Patterico's Pontifications

12/13/2015

Scalia’s “Racist” Comment Not Actually Racist

Filed under: General — Patterico @ 12:49 pm

Affirmative action was argued in the Supreme Court this past week, and Justice Antonin Scalia was the target of the left’s “Smear of the Week.” Here’s leftist Adam Liptak in the New York Times:

In a remark that drew muted gasps in the courtroom, Justice Antonin Scalia said that minority students with inferior academic credentials may be better off at “a less advanced school, a slower-track school where they do well.”

“I don’t think it stands to reason that it’s a good thing for the University of Texas to admit as many blacks as possible,” he added.

Oh, my! There were muted gasps at the RAAAAACISM of Justice Scalia!

This is yet another example of leftists elevating the importance of mushy-headed good intentions over that of results. Thomas Sowell has said:

Racial preferences put more minority students on campus, but in ways that reduce the number who graduate. Conversely, when racial preferences were banned in the University of California system, the number of black students who graduated actually increased substantially, as did their grade point averages. Instead of failing at Berkeley or UCLA, these students graduated from other good quality universities in the system.

Some might think that the result of having more blacks graduate is more important than the intention of having more blacks attend elite universities.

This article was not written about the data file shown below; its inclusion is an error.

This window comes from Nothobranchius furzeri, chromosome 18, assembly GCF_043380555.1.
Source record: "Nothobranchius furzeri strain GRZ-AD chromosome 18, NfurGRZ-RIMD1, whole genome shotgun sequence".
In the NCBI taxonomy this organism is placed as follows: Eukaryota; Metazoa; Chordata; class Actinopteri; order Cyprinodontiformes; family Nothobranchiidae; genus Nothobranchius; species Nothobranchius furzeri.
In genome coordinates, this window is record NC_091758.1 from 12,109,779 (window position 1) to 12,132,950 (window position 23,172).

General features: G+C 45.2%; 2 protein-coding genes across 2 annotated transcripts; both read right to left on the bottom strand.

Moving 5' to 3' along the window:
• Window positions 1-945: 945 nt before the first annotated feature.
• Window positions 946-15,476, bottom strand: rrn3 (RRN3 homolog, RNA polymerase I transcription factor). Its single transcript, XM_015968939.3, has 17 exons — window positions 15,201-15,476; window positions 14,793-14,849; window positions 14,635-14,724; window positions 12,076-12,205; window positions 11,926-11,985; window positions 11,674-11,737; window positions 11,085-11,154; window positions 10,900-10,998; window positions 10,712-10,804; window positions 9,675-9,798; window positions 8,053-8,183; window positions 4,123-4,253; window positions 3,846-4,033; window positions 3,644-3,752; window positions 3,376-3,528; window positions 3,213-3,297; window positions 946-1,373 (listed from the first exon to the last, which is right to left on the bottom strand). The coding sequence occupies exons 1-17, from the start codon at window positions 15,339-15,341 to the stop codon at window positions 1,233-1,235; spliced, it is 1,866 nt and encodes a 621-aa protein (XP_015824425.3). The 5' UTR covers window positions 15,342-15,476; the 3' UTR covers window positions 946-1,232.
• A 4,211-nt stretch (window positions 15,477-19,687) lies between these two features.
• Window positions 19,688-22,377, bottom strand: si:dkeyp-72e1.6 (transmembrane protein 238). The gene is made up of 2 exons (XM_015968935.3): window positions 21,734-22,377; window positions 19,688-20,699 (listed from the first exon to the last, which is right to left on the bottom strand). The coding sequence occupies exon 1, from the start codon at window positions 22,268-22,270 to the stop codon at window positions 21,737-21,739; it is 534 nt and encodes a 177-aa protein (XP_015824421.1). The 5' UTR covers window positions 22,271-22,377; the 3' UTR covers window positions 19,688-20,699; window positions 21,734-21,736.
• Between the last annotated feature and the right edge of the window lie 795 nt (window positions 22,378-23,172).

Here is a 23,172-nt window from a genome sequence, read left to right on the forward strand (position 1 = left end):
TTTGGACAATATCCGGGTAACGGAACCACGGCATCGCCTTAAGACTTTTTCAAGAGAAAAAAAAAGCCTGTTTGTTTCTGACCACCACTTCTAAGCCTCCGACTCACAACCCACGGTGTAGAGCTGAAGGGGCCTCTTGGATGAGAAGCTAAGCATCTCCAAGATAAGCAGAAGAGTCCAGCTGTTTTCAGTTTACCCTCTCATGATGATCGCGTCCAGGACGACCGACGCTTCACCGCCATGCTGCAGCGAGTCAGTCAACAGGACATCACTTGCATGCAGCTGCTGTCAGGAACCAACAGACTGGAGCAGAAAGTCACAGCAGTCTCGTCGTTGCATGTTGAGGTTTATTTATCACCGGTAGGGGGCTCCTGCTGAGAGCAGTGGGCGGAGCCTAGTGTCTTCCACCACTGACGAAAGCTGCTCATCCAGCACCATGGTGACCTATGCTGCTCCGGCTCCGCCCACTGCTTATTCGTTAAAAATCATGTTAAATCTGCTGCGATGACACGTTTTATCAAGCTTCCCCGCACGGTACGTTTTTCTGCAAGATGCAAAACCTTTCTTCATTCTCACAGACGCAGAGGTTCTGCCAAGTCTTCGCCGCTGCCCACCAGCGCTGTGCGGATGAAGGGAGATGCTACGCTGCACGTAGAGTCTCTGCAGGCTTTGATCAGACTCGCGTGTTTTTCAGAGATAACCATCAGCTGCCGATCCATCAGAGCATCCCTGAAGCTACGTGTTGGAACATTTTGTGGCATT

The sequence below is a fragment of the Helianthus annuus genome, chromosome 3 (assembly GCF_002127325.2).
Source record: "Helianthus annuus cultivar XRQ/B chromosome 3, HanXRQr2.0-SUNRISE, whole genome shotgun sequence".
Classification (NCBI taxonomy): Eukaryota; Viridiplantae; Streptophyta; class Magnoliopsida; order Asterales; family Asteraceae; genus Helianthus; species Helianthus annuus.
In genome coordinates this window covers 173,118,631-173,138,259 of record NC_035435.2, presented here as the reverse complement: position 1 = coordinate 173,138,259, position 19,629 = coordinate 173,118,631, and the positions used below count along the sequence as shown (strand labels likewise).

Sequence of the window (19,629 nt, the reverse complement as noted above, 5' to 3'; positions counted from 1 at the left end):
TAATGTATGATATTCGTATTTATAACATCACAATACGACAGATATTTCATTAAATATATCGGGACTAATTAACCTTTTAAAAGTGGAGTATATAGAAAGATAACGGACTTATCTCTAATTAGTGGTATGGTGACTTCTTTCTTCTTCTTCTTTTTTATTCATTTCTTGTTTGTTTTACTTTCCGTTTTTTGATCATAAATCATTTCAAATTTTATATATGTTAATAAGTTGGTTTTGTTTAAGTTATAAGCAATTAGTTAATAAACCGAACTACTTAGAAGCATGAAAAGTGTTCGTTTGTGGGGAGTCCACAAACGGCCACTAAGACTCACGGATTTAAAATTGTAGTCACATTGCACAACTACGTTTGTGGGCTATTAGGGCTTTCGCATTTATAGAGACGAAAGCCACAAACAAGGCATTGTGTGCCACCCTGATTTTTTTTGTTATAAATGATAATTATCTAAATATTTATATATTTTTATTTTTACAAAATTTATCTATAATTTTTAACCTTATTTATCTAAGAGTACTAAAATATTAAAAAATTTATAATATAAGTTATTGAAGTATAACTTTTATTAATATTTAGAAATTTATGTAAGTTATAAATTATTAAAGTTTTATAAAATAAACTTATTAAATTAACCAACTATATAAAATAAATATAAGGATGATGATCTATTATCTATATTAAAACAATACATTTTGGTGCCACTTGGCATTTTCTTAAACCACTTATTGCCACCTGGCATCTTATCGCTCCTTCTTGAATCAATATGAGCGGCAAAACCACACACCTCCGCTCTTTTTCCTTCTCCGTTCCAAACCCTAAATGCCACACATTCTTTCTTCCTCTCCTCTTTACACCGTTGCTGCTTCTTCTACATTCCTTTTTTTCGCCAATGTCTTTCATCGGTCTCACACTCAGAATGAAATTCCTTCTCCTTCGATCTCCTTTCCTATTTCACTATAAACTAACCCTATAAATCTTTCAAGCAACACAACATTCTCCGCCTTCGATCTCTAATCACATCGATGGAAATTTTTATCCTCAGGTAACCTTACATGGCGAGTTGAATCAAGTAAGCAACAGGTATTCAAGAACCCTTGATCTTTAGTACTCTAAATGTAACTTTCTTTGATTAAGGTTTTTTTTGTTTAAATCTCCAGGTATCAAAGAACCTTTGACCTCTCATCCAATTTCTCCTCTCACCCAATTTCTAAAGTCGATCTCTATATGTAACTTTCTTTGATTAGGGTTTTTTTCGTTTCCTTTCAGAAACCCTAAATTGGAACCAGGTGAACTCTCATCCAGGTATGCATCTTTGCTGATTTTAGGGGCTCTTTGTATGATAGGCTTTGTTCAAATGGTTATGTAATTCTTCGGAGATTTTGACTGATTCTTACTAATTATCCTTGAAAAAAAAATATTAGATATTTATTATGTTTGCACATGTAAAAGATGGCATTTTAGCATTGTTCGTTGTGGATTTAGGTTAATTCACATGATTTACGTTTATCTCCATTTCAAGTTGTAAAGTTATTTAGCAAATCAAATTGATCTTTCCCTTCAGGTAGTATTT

But anyone who thinks that way — that results matter more than intentions — is forced to turn in their Leftist Card.

I shouldn’t have to say this, but: to say that blacks should not be admitted to schools where they are not prepared to succeed is not racist. Affirmative action of any kind in college admissions is going to inevitably have the effect of admitting a greater percentage of students that do not succeed. If you give preference in the admissions process to people whose last names begin with consonants, you will start to see that more people flunk out of that school whose last names begin with consonants. If you instead give that preference to members of a certain race, you will see more flunking out by members of that race.

As in everything in life, there are trade-offs. Those who are admitted and succeed will likely have greater prospects. But those who are admitted and flunk out will likely have lesser prospects. In other words, simply having more blacks at an elite university (and fewer Asians, by the way, in case leftists care about the ill effects on that minority group, which we all know they don’t) is not necessarily a good thing on its own. You have to look at the consequences.

Scalia’s point — and it is buttressed by many studies — is that race-based admissions end up hurting a lot of minorities who are supposed to be the beneficiaries of such programs.

This all seems so obvious, I questioned whether it was worth it to write this post. But sometimes you have to point out obvious truths — especially when we live in a country where such truths are enough to make people gasp.

DHS Redefines Term “Resident Expert” As Their Resident Expert Is Unable To Answer Basic Questions

Filed under: General — Dana @ 8:33 am

[guest post by Dana]